On view July 14, September 23, 2015
ARTIST RECEPTION Tuesday, July 14, 2015 6 – 8 PM
At Casita Maria, 928 Simpson Street, BX, NY 10459
Click here for directions.
Casita Maria is proud to present Bronx-based artist RONNY QUEVEDO’s solo exhibition HOME FIELD ADVANTAGE, curated by Christine Licata. On view are recent works that explore the psychological and emotional dimensions of time, space and place. His mixed-media drawings and sculptures of public and private sites create a visual language for “lived” experience of geography and architecture, incorporating unexpected, eclectic materials including contact paper and drywall, to rare materials such as gold leaf. Quevedo’s work explores the aesthetics of remembering as well as the physicality and spatial boundaries of memory. A place where time is measured not in months, days or years but in shape, form, construction, reaction, experience, beliefs and emotions.
ABOUT THE ARTIST
RONNY QUEVEDO is an Ecuadorian-born, Bronx-based interdisciplinary artist. He earned his MFA from Yale University and BFA from The Cooper Union. He has participated in residencies at the Museum of Fine Arts, Houston, Project Row Houses, Skowhegan School of Painting & Sculpture, and Lower East Side Printshop. He has exhibited at the Queens Museum; Museum of Fine Arts, Houston; Sicardi Gallery (Houston); Rush Arts Gallery (New York); Carol Jazaar Gallery (Miami); El Museo del Barrio; The Bronx River Art Center; Saltworks Gallery (Atlanta); and The Bronx Museum of the Arts. Upcoming projects include Open Sessions at The Drawing Center and Specter Field at Lawndale Arts Center (Houston). He will be participating in Lower Manhattan Cultural Council’s Workspace residency program in 2015-2016.
On August 11, from 7-9 PM Critical Mass will be installed in Casita Maria’s theater for a one-night-only performance with local Bronx musicians and dancers.
Also as part of “Home Field Advantage,” Quevedo will be in conversation with fellow Bronx artist Abigail DeVille on Tuesday, September 15, from 6 – 8 PM. Together they will discuss their respective work, the theories behind their ideas and unconventional artistic processes.
The title of the exhibition, “Home Field Advantage,” is taken from the sports term that describes the perceived sense of leverage and strength that territorial ownership and belonging have upon athletes’ performance when competing in their home playing fields and stadiums. Also known as “psychogeography,” these effects of the geographical environment (consciously or not) on the emotions and behavior of individuals is an underlying influence in Quevedo’s practice. In addition, these fields of play are seen as “socially constructed places” in which actions are marked by universally agreed upon, precise measurements and guidelines as well as fixed and negotiable rules that are embedded within both the architecture and the players.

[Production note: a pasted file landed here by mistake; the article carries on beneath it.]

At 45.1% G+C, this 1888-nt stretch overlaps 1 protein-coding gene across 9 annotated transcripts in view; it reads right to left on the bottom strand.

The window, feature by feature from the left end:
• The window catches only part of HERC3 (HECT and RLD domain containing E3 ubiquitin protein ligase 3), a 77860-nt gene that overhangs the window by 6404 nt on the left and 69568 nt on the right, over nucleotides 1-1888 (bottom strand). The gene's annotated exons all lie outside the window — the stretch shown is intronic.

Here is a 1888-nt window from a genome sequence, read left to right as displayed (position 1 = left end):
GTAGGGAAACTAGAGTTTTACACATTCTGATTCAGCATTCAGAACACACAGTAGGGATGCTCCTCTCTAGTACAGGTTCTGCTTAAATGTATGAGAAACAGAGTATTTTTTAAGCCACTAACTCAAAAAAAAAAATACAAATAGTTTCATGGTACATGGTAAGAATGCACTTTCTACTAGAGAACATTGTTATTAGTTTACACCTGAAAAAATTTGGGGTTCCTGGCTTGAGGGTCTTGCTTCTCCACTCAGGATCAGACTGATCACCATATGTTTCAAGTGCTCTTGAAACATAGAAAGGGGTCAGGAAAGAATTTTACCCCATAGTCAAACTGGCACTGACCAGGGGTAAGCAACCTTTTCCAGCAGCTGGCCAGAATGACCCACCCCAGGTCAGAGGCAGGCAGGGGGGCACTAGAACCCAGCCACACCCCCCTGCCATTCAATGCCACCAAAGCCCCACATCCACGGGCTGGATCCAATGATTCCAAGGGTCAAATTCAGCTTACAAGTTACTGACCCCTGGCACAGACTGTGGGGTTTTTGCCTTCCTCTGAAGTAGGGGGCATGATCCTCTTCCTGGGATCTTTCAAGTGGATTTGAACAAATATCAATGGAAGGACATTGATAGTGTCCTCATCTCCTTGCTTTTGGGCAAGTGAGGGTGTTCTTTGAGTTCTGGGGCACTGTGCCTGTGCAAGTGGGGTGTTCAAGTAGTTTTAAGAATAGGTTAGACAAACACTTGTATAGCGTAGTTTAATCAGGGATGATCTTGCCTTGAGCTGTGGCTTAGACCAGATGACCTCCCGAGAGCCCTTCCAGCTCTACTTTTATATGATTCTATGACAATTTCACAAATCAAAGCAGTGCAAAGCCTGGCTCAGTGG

The main body of work on view, In The Paint is a series of drawings depicting aerial views of gymnasiums and sports arenas that create a visual language for these embodied sites. Designed from real and imagined places and left in a mediated state between construction and de-construction, the drawings explore the boundaries between diagrammatic and dialectical space, blurring visual representation (depiction) with experiential consciousness (phenomenology). Bringing to mind the ideas of competition, resiliency, adaptation and belonging, the drawings are cartographic charts of social negotiation, a metaphorical map that is symbolic of the larger civic constructs within society. In the case of migration or displacement, “learning the playing field” and the agreed upon “rules of engagement” in an unfamiliar environment or new system of laws is pivotal for survival.
In addition to collective experiences, individual perception plays an integral part in Quevedo’s work. Also on view is a new series of drawings based on the various homes he has lived in from his childhood to the present. Built from memory, these topoanalytic-based floorplans render his recollections into blueprints based on the temporality of the past and the subjectivity of the present. Using industrial manufactured materials such as mylar and vinyl, the layouts are meant to be read as architectural-based narratives of his experiences and family history.
This merging of the fluidity of time, physical places and psychosocial-emotional formed spaces, is also apparent in Quevedo’s Critical Mass, an interactive, plywood stage surrounded by brightly colored bulbs. The lights, at once both Broadway and bodega-esque, respond to the sound and movement of the performer. For Quevedo, the dance floor acts a votive or tribute to the iconic stages that held great performers such as Celia Cruz, La Lupe and Tito Puente as well as a platform for emerging artists who intrinsically embody their legacies and practices in their current practice.
ABOUT CASITA MARIA
CASITA MARIA CENTER FOR ARTS & EDUCATION is an 80-year old South Bronx-based community arts and educational organization that presents diverse, contemporary visual and performing arts and education programming for all ages. www.casitamaria.org
Marlena Fitzpatrick, Outreach & Marketing Manager